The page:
Only 22 percent of the teacher-leaders surveyed said they felt responsible for the performance of the teachers they led, and only 32 percent said they felt responsible for the performance of the students taught by the teachers they led. About two-thirds said they were not given the time or resources to lead teams effectively.
While the teachers reported that instructional coaches had been helpful in observing, coaching, and providing feedback, coaches were also not filling the leadership void, the report found, as "they lack the mandate and authority" to do so.
If teachers are left to sink or swim on their own, the results can be harmful for schools. Only 27 percent of teachers in one of the surveys said they would recommend their school to other teachers as a good place to work.
What stops districts from moving in the direction recommended by Bain & Company?
Lack of awareness, for one thing.
"It probably starts with a lack of appreciation of how important it is to not just develop talent, but deploy them in the best possible way," Bierly said. The second factor is the false comfort the districts have taken in simply adding more leadership roles without really focusing on empowering the leaders they are adding to the buildings.
Distributed Leadership in Denver
The report cites Denver as an example of a district that has embraced the principles of distributed leadership. Denver uses a system of "team leads" and teacher leaders, with clear definitions of the leaders' responsibilities, compensation structures, and expectations. Schools had the flexibility to tinker with the model to fit their individual needs, including deciding on the amount of release time that teacher-leaders get to work with other teachers. Team leads, for example, get 50 percent of leave time from the classroom to work closely with other teachers.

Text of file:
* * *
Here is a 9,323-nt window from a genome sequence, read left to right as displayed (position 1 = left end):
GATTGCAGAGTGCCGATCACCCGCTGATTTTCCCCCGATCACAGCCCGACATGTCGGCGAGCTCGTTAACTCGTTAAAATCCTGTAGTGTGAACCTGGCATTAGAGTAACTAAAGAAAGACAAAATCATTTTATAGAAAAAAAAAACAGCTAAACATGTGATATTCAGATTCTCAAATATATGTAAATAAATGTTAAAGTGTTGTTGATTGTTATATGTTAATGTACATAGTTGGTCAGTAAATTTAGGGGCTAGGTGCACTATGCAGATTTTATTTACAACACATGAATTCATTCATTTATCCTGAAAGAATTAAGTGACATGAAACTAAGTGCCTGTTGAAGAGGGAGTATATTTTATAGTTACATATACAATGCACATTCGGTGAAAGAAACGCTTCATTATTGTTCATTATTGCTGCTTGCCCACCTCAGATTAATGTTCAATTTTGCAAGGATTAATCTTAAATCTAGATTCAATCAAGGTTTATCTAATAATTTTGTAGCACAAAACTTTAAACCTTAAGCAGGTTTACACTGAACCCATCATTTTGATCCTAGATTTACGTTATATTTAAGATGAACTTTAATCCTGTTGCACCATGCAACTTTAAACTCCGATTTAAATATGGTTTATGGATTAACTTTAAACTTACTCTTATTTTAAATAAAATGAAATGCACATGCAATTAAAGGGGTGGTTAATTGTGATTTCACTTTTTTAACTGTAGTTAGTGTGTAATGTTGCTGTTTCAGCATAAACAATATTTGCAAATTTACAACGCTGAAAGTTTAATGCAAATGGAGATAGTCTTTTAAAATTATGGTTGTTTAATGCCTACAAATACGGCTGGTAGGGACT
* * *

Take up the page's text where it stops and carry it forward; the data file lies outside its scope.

The pilot started in 14 of Denver's 185 schools and has now expanded to more than 70, Bierly said. The feedback from teachers in the Denver schools that have implemented the distributed leadership model has been extremely positive, Bierly said.
Eighty-nine percent of teachers in the schools said their teaching practice had improved, and 85 percent said their 'team lead' was successful at evaluating their practice and coaching them to improve, according to Bierly. And 84 percent said they were happy that the school moved to a distributed leadership model, Bierly said.
The Net Promoter Score (a measure of customer loyalty) for Denver teachers in the pilot schools was 47 points higher than the score for other teachers surveyed in the report. That's huge, Bierly said. And while it is too early to grasp the ultimate impact on student achievement, teachers are embracing the changes, he said.
When teachers are saying, " 'it is helping me with my practice in very significant ways,' and 'I am so glad we went to this model,' and 'I would recommend working in my school to a fellow teacher' at levels that you just don't see in education—those are all really good signs," he said.
The report also explores other efforts in the Charlotte-Mecklenburg district in North Carolina; charter management organizations such as KIPP and Green Dot public schools in California; and the District of Columbia public schools.
"On the one hand, I can't tell you exactly how much student achievement will improve from it, but I can tell you that this is the best chance I think we have to solve one of the most persistent problems in education—which is low teacher morale and negative feelings about working in the school buildings in which they work..."